What should you do if an employee informs you that a co-worker is using her smartphone to record her telephone conversations with others?

Federal and state laws prohibit recording telephone conversations without consent. In some states, consent is required from both parties to the telephone conversation. This type of complaint from an employee should prompt a thorough and fair investigation into whether any law or company policy has been violated. Consider consulting legal counsel throughout the investigation process.

What should you do if you have an employee who requests that they be classified as an independent contractor instead of an employee? Can you change their status?

Workers are presumed to be employees, and changing the status of an employee to an independent contractor should be considered thoroughly. Employers should apply federal and state tests, such as the IRS’s common law test, to evaluate whether a worker should be classified as an employee or independent contractor. Employers should periodically review the status of their employees to make sure they are properly classified. Employers who knowingly misclassify employees as independent contractors may face fines, loss of business licenses, and other sanctions.

If an employee informs you that he or she is transgender, must you allow him or her to dress consistent with their gender identity? The Equal Employment Opportunity Commission (EEOC) has taken the position that discrimination on the basis of transgender status or gender identity is a form of prohibited sex discrimination under Title VII of the Civil Rights Act of 1964. Many states and local jurisdictions have also banned gender identity discrimination and expressly require that an employer’s dress code allow employees to appear, groom, and dress consistent with the gender with which the employee identifies. Employers should review their dress codes to ensure compliance with federal, state, and local law and consider making such policies gender-neutral.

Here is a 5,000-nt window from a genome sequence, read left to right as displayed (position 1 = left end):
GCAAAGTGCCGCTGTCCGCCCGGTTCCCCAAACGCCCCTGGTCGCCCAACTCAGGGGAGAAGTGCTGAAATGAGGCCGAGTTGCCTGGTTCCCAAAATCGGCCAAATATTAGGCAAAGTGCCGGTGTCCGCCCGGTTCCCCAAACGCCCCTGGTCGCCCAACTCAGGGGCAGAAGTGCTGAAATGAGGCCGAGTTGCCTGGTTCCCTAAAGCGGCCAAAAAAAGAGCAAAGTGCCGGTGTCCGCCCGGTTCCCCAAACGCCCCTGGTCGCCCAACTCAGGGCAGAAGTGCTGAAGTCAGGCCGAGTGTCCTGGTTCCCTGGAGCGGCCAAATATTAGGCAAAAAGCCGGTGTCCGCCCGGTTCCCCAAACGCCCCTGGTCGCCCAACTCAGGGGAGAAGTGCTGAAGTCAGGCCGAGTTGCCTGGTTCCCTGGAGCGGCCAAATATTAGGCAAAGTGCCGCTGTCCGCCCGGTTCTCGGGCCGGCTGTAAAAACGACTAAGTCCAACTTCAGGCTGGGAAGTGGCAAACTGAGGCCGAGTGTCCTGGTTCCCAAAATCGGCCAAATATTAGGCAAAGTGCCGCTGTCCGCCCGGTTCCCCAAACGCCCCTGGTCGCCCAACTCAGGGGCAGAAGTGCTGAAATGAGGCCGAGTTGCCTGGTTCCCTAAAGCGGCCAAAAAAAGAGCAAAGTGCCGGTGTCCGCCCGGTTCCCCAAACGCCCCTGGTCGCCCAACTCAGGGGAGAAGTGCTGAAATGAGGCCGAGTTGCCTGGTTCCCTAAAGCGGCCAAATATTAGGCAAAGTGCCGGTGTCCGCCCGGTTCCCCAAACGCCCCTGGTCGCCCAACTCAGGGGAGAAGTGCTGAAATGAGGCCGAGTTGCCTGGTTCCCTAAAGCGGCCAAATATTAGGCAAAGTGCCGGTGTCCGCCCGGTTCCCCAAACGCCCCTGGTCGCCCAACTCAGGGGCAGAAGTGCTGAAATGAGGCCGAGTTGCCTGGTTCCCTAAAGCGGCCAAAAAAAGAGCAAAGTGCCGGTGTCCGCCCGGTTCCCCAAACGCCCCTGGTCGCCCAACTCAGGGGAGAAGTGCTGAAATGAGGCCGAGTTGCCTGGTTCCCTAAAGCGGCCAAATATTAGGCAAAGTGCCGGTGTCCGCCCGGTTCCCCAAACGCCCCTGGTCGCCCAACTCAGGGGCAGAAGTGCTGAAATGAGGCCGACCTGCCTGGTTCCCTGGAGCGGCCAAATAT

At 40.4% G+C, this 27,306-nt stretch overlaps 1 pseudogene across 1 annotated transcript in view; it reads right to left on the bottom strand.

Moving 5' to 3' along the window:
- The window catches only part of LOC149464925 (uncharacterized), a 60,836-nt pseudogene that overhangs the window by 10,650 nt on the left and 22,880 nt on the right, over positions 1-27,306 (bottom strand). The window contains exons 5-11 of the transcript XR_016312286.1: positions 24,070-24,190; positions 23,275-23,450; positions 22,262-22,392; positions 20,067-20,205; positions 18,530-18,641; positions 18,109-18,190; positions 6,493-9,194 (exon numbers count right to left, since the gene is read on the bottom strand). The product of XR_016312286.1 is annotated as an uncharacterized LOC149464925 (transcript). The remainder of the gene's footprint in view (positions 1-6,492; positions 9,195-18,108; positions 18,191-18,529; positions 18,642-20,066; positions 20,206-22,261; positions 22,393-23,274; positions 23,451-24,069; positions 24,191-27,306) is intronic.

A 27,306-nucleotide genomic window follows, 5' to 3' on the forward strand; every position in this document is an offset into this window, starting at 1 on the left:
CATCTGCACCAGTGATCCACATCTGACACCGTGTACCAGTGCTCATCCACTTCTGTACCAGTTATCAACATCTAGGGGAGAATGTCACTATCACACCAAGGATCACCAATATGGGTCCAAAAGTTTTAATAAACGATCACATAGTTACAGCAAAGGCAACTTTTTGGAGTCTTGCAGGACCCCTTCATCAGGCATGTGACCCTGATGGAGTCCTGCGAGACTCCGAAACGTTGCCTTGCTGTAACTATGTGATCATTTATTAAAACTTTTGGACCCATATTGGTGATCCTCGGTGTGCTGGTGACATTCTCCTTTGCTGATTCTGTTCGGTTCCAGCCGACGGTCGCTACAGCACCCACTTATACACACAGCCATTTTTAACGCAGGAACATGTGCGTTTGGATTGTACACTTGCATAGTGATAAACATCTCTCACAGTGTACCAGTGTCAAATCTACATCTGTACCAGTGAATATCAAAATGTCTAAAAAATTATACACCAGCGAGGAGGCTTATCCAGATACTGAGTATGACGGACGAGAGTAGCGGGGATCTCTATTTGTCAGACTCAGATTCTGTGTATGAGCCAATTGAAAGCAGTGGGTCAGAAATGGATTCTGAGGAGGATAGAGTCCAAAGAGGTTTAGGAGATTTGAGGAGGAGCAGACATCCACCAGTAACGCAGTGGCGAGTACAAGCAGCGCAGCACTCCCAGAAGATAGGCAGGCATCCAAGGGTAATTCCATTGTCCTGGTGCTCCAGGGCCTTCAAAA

Employers must be prepared to address a wide variety of workplace issues, and when necessary, consult legal counsel with any questions on how to handle an uncommon situation in the workplace. Because employees often approach their supervisors with concerns or requests first, it is a best practice to train supervisors on how to handle various inquiries, and when to escalate issues to human resources, management or legal counsel.

This content provides practical information concerning the subject matter covered and is provided with the understanding that ADP is not rendering legal advice or other professional services. ADP does not give legal advice as part of its services. While every effort is made to provide current information, the law changes regularly and laws may vary depending on the state or municipality. This material is made available for informational purposes only and is not a substitute for legal advice or your professional judgment. You should review applicable law in your jurisdiction and consult experienced counsel for legal advice.